One hundred years from now, democratically determined population-control practices and sound resource-management policies could have the planet's 2 billion people thriving in harmony with the environment. Lacking these approaches, a new Cornell study suggests, 12 billion miserable humans will suffer a difficult life on Earth by the year 2100.
"Of course, reducing population and using resources wisely will be a challenging task in the coming decades," says David Pimentel, lead author of the report titled "Will Limits of the Earth's Resources Control Human Numbers?" in the first issue of the journal Environment, Development and Sustainability.
"It will be much more difficult," Pimentel says, "to survive in a world without voluntary controls on population growth and ever diminishing supplies of the Earth's resources."
Even at a reduced world population of 2 billion in A.D. 2100, life for the average Earth dweller will not be as luxurious as it is for many Americans today. But the lifestyle won't be as wasteful of resources, either, the Cornell ecologist predicts. Some observers are seeing early signs that nature is taking a hand at reducing human populations through malnutrition and disease. According to the report, global climate change is beginning to contribute to the food and disease problems.
"With a democratically determined population policy that respects basic individual rights, with sound resource-use policies, plus the support of science and technology to enhance energy supplies and protect the integrity of the environment," the report concludes, "an optimum population of 2 billion for the Earth can be achieved."
Then the fortunate 2 billion will be free from poverty and starvation, living in an environment capable of sustaining human life with dignity, the report suggests, adding a cautionary note:
"We must avoid letting human numbers continue to increase and surpass the limit of Earth's natural resources and forcing natural forces to control our number by disease, malnutrition and violent conflicts over resources," the report says.
Among the key points in the report:
- The world population is projected to double in about 50 years.
- Even if a worldwide limit of 2.1 children per couple were adopted tomorrow, Earth's human population would continue to increase before stabilizing at around 12 billion in more than 60 years. The major reason for continued growth is "population momentum," due to the predominantly young age structure of the world population.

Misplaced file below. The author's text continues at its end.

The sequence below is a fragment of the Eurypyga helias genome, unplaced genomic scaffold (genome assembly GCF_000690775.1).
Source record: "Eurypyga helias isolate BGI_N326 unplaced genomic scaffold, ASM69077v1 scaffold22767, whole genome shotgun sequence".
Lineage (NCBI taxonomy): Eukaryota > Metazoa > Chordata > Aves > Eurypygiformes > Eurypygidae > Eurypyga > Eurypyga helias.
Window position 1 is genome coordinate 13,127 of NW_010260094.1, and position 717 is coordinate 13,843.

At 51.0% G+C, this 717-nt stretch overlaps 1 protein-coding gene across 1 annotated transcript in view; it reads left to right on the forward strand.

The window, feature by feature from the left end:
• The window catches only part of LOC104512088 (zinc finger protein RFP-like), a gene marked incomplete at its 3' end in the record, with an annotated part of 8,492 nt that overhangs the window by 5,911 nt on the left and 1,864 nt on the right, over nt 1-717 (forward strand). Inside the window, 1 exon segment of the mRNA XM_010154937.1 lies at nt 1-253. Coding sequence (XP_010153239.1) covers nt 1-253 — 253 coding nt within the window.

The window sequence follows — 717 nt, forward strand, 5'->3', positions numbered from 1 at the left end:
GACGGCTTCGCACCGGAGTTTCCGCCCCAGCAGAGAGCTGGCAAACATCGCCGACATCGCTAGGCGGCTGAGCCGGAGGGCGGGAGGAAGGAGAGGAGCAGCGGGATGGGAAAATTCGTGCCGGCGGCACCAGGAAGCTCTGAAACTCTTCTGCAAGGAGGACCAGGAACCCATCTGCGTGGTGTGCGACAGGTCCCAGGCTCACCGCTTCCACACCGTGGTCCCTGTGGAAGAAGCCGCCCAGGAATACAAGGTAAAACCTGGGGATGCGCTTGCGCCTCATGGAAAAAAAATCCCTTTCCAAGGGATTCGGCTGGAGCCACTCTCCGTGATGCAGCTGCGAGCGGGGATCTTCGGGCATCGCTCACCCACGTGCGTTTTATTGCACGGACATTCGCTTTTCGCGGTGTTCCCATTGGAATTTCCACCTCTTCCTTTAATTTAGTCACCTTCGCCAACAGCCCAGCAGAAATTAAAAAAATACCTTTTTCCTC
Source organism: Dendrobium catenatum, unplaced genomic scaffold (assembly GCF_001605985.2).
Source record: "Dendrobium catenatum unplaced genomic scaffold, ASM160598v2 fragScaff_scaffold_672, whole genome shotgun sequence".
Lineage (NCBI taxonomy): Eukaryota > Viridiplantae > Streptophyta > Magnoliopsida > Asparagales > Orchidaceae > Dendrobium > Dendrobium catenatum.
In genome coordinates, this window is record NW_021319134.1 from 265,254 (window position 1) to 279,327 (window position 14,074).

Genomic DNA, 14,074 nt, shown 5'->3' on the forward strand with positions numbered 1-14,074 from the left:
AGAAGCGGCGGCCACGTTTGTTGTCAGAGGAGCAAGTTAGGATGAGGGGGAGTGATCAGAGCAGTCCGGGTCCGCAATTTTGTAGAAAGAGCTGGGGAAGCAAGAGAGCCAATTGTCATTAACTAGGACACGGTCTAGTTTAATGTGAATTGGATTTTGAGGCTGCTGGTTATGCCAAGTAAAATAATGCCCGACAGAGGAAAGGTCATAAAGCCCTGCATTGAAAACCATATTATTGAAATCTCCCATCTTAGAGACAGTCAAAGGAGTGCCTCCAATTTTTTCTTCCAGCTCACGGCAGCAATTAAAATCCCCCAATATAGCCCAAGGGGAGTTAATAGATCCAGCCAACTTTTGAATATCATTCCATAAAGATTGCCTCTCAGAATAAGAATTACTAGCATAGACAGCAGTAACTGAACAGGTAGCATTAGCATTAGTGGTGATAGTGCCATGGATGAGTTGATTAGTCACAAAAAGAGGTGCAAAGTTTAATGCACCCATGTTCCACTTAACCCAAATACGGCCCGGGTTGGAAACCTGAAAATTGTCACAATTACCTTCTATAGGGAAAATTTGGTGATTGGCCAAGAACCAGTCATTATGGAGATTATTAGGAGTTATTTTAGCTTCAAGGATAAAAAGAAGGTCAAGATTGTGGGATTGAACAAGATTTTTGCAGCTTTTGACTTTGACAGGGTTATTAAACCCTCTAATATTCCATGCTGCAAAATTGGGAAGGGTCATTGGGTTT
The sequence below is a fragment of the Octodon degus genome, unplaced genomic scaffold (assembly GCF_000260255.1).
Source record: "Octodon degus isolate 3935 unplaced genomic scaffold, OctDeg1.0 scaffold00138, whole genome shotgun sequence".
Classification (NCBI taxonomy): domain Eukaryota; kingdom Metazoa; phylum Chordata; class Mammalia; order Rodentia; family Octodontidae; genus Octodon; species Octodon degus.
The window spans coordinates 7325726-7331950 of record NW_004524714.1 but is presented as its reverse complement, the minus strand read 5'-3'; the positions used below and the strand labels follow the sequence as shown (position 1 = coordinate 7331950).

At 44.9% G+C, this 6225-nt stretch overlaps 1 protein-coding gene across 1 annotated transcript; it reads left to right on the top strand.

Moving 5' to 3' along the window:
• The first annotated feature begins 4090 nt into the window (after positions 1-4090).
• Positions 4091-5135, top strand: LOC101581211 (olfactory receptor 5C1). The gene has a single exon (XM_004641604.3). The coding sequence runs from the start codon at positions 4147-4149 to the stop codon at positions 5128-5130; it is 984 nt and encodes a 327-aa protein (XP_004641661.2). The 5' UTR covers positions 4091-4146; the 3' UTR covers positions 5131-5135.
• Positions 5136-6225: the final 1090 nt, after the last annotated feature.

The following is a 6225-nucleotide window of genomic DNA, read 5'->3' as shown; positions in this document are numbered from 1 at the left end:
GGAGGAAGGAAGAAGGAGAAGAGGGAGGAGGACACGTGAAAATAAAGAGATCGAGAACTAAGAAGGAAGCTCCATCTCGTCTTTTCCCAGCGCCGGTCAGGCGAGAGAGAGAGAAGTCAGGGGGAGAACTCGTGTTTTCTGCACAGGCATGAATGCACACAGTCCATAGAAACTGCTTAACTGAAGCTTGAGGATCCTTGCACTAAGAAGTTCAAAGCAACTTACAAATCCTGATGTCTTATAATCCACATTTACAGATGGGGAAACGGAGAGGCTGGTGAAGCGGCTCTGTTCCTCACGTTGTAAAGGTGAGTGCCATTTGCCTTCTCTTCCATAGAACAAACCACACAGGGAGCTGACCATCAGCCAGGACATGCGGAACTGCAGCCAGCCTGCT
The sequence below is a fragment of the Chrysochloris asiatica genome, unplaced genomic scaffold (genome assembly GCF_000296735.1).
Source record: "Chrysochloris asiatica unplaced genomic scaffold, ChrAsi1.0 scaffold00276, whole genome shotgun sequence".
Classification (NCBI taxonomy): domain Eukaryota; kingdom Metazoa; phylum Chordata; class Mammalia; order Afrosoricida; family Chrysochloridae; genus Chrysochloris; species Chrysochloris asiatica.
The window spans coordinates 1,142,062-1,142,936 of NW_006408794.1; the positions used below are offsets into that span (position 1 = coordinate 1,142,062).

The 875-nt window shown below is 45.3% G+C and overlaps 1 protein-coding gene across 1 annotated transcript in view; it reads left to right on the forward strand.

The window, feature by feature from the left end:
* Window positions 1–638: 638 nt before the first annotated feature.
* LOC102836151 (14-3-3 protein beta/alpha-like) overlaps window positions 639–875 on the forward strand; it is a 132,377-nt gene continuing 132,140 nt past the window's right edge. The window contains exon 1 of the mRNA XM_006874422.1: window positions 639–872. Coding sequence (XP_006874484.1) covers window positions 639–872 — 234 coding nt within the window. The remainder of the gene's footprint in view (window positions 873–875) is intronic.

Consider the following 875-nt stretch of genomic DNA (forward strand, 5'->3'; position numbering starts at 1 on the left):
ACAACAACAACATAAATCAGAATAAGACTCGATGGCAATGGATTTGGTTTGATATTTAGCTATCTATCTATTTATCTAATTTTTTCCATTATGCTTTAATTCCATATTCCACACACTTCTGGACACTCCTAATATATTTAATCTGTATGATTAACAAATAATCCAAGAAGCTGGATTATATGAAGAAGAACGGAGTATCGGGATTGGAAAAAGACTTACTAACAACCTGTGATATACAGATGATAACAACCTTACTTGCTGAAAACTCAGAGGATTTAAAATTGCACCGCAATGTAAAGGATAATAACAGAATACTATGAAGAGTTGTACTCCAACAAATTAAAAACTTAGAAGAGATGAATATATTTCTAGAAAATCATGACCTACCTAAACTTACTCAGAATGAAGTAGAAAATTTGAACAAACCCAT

- The U.S. population has doubled during the past 60 years to 270 million and, at the current growth rate, is projected to double again, to 540 million, in the next 75 years. Each year our nation adds 3 million people (including legal immigrants) to its population, plus an estimated 400,000 illegal immigrants.
- Increasing U.S. and global population will place restrictions on certain freedoms: freedom to travel and commute to work quickly and efficiently, freedom to visit and enjoy natural areas, freedom to select desired foods and freedom to be effectively represented by government
- Today, more than 3 billion people suffer from malnutrition, the largest number and proportion of the world population in history, according to the World Health Organization. Malnutrition increases the susceptibility to diseases such as diarrhea and malaria.
- One reason for the increase in malnutrition is that production of grains per capita has been declining since 1983. Grains provide 80 percent to 90 percent of the world's food. Each additional human further reduces available food per capita.
- The reasons for this per capita decrease in food production are a 20 percent decline in cropland per capita, a 15 percent decrease in water for irrigation and a 23 percent drop in the use of fertilizers.
- Biotechnology and other technologies apparently have not been implemented fast enough to prevent declines in per capita food production during the past 17 years.
- Considering the resources likely to be available in A.D. 2100, the optimal world population would be about 2 billion, with a standard of living about half that of the United States in the 1990s, or at the standard experienced by the average European.
The study was funded by Cornell. In addition to Pimentel, authors of the Environment, Development and Sustainability report include Owen Bailey, Paul Kim, Elizabeth Mullaney, Joy Calabrese, Laura Walman, Fred Nelson and Xiangjun Yao, all students at Cornell.
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